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Title:      The Adventures of Tommy
Author:     H.G. Wells
eBook No.:  0400841.txt
Edition:    1
Language:   English
Character set encoding:     Latin-1(ISO-8859-1)--8 bit
Date first posted:          December 2004
Date most recently updated: March 2008

Etext prepared by "Teary Eyes" Anderson

Production Notes:

I've tried to keep the etext and html version of this book as close to the 
book as possible, all words are, as they appear in the book, I've used the 
hand written version as the model, and only added or changed the punctuation 
to help it fit the etext, html and so it can easily be made into a a voice 
speech program like MS Ereader, a free converter for such a program can be 
found at 
and a player can be found at the Microsoft page you need both the setup and 
the text speech programs to listen to the book on your computer.

My friend has a room mate that is blind and I feel the blind people of the 
world should also be able to enjoy these books.

The next etext project I've been working on is the
Short Stories of H.G. Wells, text for it is complete but I still need to 
spell check it and make it more text speach friendly, so it dosen't say  
"exclamation point" when theres a '!' Hopefuly that'll be avalible soon, 
this is my first etext and that will be my second. Then hopefully Jules 
Verne novels and possibly even some Bram Stoker, I can make into etexts. 
Hope you enjoy!!
  "Teary Eyes" Anderson

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Title:      The Adventures of Tommy
Author:     H.G. Wells

The Adventures of Tommy
Written and illustrated by H.G. Wells

Telling all about the Proud Rich Man and about the Present he gave to Tommy.

Respectfully dedicated to

Miss Marjory Hick

by her sincere friend & Admirer
H.G. Wells

There was once a very rich proud man. He was so rich & proud that he wore 
diamonds for buttons & two gold watches jewelled in every hole, and rings-- 
four or five on each finger, & gold lace round his clothes-- he was so rich 
& proud.

And he always went about with a face like this--

Did you ever see such a proud expression?

But pride goeth before a fall,

and one day as he was walking along a cliff, he stepped over & fell into the 


And he would certainly have been drowned, but--

a very nice boy named Tommy (this was not his real name) who happened to be 
fishing for sharks with some bait his grandfather had made for him, saw the 

& fished him out again & so saved his life.

The rich proud man was very wet and kept sneezing (showing he had caught 
cold) so Tommy (not his real name you know) rowed him home at once & his 
father (who was I fancy a doctor though I am not sure)

hung him over the cloths horse to dry thoroughly and

gave him some nasty medicine & made him all right again.

Now the rich man was very grateful to Tommy for having saved his life, and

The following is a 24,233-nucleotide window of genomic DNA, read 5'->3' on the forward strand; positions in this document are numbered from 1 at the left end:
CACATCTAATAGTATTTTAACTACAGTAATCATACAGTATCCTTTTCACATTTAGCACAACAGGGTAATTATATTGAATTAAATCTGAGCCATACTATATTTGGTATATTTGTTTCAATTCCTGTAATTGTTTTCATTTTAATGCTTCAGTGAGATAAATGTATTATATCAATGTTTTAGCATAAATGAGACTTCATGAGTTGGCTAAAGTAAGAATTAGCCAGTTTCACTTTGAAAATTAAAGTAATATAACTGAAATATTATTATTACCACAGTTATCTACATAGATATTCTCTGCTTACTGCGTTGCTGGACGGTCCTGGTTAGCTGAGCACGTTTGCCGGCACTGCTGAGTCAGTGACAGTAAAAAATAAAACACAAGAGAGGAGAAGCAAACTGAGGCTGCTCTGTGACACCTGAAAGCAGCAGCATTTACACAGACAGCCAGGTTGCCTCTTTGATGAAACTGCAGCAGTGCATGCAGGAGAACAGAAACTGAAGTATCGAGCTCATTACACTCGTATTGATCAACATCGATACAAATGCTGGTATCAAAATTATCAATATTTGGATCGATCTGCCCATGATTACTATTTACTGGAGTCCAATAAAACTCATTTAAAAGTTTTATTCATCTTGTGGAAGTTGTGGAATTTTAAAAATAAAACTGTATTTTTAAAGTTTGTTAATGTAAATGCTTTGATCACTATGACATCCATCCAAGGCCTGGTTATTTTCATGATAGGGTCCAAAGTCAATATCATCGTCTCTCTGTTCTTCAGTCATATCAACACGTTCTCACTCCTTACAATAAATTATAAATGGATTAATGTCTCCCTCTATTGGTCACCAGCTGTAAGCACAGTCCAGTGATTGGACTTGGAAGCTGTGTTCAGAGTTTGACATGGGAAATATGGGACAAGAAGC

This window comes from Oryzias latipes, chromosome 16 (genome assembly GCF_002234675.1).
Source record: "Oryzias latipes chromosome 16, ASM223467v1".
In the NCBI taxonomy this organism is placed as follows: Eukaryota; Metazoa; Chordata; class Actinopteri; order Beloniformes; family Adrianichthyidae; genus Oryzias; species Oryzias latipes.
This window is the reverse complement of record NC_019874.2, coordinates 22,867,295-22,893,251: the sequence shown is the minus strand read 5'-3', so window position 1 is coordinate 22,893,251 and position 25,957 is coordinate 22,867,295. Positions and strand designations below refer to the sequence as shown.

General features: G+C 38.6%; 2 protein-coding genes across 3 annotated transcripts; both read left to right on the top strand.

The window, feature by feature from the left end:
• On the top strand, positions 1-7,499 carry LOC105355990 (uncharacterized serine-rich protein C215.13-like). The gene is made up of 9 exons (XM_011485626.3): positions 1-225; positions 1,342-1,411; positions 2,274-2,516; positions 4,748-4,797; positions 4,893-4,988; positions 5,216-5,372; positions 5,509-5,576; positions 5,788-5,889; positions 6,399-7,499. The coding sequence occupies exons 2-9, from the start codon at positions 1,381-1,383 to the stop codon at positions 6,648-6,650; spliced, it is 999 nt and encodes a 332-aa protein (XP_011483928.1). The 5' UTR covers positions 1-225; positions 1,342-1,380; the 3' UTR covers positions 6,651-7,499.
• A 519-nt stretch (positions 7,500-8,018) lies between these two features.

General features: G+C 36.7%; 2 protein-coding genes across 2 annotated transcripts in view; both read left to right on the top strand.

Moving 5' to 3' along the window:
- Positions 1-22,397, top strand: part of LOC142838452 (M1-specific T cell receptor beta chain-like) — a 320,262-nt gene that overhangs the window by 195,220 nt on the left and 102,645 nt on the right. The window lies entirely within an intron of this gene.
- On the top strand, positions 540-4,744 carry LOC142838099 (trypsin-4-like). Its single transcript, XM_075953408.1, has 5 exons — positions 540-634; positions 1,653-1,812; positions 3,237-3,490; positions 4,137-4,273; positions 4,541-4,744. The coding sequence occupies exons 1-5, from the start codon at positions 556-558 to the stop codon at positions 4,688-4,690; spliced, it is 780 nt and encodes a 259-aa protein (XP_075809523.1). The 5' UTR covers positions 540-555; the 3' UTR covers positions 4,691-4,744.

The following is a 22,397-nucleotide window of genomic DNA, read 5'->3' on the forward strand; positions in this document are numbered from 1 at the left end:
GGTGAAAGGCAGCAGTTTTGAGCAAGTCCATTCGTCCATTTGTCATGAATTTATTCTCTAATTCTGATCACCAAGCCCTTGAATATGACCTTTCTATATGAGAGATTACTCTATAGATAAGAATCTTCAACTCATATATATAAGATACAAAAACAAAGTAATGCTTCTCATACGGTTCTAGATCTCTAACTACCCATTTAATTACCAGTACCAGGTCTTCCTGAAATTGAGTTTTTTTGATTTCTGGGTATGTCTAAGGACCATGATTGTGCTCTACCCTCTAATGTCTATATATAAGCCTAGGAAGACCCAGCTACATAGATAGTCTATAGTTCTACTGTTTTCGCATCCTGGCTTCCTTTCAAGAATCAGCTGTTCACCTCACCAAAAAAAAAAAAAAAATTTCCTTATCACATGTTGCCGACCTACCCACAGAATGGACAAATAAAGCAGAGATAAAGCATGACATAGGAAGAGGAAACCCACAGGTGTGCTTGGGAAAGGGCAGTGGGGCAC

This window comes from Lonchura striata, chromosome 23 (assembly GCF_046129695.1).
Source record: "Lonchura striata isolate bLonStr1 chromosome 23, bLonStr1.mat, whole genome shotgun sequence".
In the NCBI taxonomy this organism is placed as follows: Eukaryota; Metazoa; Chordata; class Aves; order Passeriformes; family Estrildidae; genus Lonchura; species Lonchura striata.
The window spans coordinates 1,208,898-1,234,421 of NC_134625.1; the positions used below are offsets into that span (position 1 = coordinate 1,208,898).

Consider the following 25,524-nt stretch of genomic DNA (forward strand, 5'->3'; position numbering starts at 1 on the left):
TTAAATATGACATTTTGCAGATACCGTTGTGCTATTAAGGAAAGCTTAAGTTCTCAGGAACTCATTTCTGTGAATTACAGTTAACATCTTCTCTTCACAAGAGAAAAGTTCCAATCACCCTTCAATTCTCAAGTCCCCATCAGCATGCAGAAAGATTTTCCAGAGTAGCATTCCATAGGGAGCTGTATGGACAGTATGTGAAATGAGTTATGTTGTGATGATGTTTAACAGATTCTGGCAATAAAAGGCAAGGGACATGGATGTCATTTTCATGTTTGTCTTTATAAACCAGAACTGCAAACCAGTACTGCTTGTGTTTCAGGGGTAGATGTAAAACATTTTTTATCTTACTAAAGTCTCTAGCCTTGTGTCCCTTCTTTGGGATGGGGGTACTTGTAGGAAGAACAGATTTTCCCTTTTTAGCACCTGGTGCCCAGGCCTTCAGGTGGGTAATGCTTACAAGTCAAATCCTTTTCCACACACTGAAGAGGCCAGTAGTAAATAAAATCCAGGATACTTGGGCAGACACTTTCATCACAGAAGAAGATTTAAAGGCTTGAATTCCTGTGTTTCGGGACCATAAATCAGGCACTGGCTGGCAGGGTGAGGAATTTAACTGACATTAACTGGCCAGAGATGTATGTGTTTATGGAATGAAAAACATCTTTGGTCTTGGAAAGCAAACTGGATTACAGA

wanted to give him a thousand pounds ( 1000) he had in his pocket. But 
Tommy had been told never to take money from strangers, and refused this.
"Oh," said the rich man, "I must give you something."

"A good deed is it's own reward." said Tommy.

They talked a long time, and at last Tommy said that if the rich man really 
wanted to make him a present he could get him a pet animal to have for his 
very own. And with that the rich man went away.

But when the rich man went to the animal shop he was much too proud to buy 
Tommy a kitten, or a dog, or a rabbit, or white mice, or a lamb, or pony, or 
a pigeon, or a parrot, or a porcupine, or a gollifer, or a woggle, or any 
ordinary pet animal like that.

He wanted something larger and more expensive. He went to one shop after 
another. One shop was full of monkeys and another of guinea-pigs, but no! 
They were not magnificent enough.
  At one shop was a tiger, but he did not buy that because he doubted if 
Tommy's mother would like him to have such a pet-- mothers are sometimes so 

And it was only after hunting all day in all the animal shops of London that 
he found at last just the very thing he wanted.
  "Pack it carefully," he said,  "and send it per South Eastern Railway 
carriage paid-- to New Romney, to Master Tommy Bates (This was not his real 
name), enclose my card and send the bill in to me. And before you send him 
off, take him round to the place where they paint letters on people's trunks 
and have a nice large T B painted on both sides of him."

All of which they did accordingly.

They packed the elephant very carefully (you see they have done his trunk 
and tail & feet with straw) and sent him off by South Eastern Express 
delivery as the rich man had ordered. And in less than a month a train 
brought him into New Romney safe and sound; so swift & perfect has the 
railway traffic of our country districts become.

And the proud man got some new feathers for his hat and thought no more of 
the matter.

You may judge how surprised Tommy and his father were when a railway porter 
brought along this beautiful present.

Tommy was delighted and while father signed the porter's book, he unpacked 
the elephant's trunk and gave it some suger & ran for a ladder so that he 
might climb up & pat it.

And he decided, at once that he would call this new pet Augustus, after 
the Roman emperor of that name.

And all that Tommy did with Augustus and all that Augustus did with Tommy 
will perhaps be written someday in another book.


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